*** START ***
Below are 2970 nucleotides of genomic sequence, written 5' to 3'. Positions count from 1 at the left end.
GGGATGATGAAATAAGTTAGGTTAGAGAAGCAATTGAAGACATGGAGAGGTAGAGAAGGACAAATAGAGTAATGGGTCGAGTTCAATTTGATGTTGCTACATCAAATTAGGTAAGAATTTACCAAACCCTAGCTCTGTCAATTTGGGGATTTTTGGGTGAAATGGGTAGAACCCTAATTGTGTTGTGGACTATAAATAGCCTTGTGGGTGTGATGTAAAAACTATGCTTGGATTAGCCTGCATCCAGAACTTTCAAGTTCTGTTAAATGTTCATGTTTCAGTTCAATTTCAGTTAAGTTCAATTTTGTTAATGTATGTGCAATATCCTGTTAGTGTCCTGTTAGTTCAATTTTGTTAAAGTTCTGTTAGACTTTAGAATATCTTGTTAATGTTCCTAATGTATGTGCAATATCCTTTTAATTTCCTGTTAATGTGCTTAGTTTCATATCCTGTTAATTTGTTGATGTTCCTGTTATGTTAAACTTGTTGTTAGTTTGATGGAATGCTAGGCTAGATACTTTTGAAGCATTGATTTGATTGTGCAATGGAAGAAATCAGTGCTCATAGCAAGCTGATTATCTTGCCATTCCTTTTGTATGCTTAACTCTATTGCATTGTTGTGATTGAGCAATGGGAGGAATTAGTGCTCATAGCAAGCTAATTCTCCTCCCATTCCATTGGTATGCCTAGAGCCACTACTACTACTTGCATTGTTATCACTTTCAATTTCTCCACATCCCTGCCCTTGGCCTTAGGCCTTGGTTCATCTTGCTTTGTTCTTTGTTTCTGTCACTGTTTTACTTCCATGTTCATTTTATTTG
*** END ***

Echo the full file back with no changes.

Below are 2970 nucleotides of genomic sequence, written 5' to 3'. Positions count from 1 at the left end.
GGGATGATGAAATAAGTTAGGTTAGAGAAGCAATTGAAGACATGGAGAGGTAGAGAAGGACAAATAGAGTAATGGGTCGAGTTCAATTTGATGTTGCTACATCAAATTAGGTAAGAATTTACCAAACCCTAGCTCTGTCAATTTGGGGATTTTTGGGTGAAATGGGTAGAACCCTAATTGTGTTGTGGACTATAAATAGCCTTGTGGGTGTGATGTAAAAACTATGCTTGGATTAGCCTGCATCCAGAACTTTCAAGTTCTGTTAAATGTTCATGTTTCAGTTCAATTTCAGTTAAGTTCAATTTTGTTAATGTATGTGCAATATCCTGTTAGTGTCCTGTTAGTTCAATTTTGTTAAAGTTCTGTTAGACTTTAGAATATCTTGTTAATGTTCCTAATGTATGTGCAATATCCTTTTAATTTCCTGTTAATGTGCTTAGTTTCATATCCTGTTAATTTGTTGATGTTCCTGTTATGTTAAACTTGTTGTTAGTTTGATGGAATGCTAGGCTAGATACTTTTGAAGCATTGATTTGATTGTGCAATGGAAGAAATCAGTGCTCATAGCAAGCTGATTATCTTGCCATTCCTTTTGTATGCTTAACTCTATTGCATTGTTGTGATTGAGCAATGGGAGGAATTAGTGCTCATAGCAAGCTAATTCTCCTCCCATTCCATTGGTATGCCTAGAGCCACTACTACTACTTGCATTGTTATCACTTTCAATTTCTCCACATCCCTGCCCTTGGCCTTAGGCCTTGGTTCATCTTGCTTTGTTCTTTGTTTCTGTCACTGTTTTACTTCCATGTTCATTTTATTTG